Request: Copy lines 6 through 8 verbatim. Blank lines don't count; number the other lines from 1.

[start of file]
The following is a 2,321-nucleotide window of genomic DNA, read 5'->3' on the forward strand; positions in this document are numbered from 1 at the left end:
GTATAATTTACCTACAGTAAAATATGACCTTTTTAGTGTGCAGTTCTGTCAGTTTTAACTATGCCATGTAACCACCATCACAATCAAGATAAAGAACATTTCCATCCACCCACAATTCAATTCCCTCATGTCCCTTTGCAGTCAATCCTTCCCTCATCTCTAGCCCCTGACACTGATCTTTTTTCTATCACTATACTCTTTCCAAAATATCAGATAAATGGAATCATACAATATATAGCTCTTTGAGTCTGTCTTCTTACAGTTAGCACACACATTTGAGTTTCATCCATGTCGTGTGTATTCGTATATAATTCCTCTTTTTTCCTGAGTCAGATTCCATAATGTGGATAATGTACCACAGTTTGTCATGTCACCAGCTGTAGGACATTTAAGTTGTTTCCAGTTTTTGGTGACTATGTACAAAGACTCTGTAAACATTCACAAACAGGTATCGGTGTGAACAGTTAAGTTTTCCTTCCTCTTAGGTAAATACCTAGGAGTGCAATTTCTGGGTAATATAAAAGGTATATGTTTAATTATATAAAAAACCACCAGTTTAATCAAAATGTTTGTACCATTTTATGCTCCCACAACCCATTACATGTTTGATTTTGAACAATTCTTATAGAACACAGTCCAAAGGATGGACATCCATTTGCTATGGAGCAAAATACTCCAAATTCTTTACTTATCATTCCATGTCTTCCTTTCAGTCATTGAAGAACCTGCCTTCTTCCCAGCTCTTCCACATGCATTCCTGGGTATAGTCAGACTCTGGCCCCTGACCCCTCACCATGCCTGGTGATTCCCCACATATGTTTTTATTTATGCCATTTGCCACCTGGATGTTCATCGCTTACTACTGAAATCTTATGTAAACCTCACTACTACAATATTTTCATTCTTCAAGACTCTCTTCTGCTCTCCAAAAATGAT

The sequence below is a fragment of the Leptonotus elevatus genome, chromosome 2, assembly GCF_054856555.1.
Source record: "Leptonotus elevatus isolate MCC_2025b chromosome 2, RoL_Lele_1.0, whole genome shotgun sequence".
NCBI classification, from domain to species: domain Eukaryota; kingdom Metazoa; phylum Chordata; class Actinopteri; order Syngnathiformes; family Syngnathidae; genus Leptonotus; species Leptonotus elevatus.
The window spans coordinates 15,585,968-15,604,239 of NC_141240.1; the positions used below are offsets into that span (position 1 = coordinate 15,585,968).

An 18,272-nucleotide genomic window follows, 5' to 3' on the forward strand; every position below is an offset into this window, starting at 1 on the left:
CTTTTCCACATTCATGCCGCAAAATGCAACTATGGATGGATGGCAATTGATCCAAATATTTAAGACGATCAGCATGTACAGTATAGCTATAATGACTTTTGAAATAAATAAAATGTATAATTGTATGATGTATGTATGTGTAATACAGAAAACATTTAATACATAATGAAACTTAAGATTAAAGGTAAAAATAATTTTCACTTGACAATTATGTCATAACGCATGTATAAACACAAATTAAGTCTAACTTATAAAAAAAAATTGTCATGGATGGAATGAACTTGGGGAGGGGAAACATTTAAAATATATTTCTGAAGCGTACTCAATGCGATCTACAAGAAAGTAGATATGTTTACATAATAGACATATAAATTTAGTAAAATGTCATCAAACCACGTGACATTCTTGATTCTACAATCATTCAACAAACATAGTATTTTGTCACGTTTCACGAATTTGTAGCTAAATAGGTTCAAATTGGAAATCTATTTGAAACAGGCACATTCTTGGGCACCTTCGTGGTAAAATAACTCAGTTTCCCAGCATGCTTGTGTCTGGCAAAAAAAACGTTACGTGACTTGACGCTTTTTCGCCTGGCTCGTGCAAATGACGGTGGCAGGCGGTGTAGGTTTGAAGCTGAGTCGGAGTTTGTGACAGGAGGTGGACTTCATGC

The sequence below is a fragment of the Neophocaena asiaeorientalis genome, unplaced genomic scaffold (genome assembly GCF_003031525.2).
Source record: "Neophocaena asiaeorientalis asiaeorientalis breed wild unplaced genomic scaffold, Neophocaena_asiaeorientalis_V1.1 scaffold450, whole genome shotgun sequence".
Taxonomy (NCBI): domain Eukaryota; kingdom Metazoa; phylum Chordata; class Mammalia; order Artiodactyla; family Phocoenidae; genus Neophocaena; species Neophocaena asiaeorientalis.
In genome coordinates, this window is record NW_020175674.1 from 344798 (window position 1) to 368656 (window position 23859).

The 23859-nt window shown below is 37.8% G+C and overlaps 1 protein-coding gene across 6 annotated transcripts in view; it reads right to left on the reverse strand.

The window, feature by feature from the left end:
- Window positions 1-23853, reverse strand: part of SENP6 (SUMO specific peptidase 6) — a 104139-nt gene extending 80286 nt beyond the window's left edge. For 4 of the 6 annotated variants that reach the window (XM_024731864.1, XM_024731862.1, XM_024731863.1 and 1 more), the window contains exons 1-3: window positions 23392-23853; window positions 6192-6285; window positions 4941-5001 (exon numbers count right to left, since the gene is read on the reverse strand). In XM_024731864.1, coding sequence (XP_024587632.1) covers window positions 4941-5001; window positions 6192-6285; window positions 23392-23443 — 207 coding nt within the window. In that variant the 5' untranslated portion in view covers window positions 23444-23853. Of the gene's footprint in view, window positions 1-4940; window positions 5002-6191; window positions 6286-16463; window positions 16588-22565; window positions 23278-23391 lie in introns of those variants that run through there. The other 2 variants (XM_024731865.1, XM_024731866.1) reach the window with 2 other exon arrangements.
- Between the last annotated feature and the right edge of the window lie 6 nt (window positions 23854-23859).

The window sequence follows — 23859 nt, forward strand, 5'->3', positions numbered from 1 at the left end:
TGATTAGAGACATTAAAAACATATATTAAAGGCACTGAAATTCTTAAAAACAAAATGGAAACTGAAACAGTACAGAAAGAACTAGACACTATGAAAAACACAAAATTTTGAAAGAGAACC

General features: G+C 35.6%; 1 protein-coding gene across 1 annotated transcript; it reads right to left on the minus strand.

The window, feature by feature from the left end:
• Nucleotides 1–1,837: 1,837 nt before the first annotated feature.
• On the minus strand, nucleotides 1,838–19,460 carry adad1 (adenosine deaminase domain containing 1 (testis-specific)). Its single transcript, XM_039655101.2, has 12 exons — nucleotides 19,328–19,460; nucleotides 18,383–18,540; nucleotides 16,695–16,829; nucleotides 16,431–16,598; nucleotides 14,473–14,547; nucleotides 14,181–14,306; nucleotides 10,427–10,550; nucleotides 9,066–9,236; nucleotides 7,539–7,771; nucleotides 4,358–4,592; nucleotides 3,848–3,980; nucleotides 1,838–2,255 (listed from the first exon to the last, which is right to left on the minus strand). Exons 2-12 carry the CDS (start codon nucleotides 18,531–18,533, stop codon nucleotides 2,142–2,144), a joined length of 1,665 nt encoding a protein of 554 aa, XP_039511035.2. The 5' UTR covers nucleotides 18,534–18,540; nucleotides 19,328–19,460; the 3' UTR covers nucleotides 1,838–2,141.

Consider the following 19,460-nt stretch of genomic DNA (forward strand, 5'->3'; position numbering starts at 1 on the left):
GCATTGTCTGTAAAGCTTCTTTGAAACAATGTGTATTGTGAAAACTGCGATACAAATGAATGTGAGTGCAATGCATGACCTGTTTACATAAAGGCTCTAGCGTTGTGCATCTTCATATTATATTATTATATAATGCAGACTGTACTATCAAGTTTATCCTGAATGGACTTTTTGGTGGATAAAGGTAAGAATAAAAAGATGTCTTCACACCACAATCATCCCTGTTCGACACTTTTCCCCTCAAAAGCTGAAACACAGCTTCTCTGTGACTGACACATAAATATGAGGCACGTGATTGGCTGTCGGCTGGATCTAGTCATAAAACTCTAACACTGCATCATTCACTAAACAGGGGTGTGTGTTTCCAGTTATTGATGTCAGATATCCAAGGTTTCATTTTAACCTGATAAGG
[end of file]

The window spans coordinates 15,585,968-15,604,239 of NC_141240.1; the positions used below are offsets into that span (position 1 = coordinate 15,585,968).

An 18,272-nucleotide genomic window follows, 5' to 3' on the forward strand; every position below is an offset into this window, starting at 1 on the left:
CTTTTCCACATTCATGCCGCAAAATGCAACTATGGATGGATGGCAATTGATCCAAATATTTAAGACGATCAGCATGTACAGTATAGCTATAATGACTTTTGAAATAAATAAAATGTATAATTGTATGATGTATGTATGTGTAATACAGAAAACATTTAATACATAATGAAACTTAAGATTAAAGGTAAAAATAATTTTCACTTGACAATTATGTCATAACGCATGTATAAACACAAATTAAGTCTAACTTATAAAAAAAAATTGTCATGGATGGAATGAACTTGGGGAGGGGAAACATTTAAAATATATTTCTGAAGCGTACTCAATGCGATCTACAAGAAAGTAGATATGTTTACATAATAGACATATAAATTTAGTAAAATGTCATCAAACCACGTGACATTCTTGATTCTACAATCATTCAACAAACATAGTATTTTGTCACGTTTCACGAATTTGTAGCTAAATAGGTTCAAATTGGAAATCTATTTGAAACAGGCACATTCTTGGGCACCTTCGTGGTAAAATAACTCAGTTTCCCAGCATGCTTGTGTCTGGCAAAAAAAACGTTACGTGACTTGACGCTTTTTCGCCTGGCTCGTGCAAATGACGGTGGCAGGCGGTGTAGGTTTGAAGCTGAGTCGGAGTTTGTGACAGGAGGTGGACTTCATGC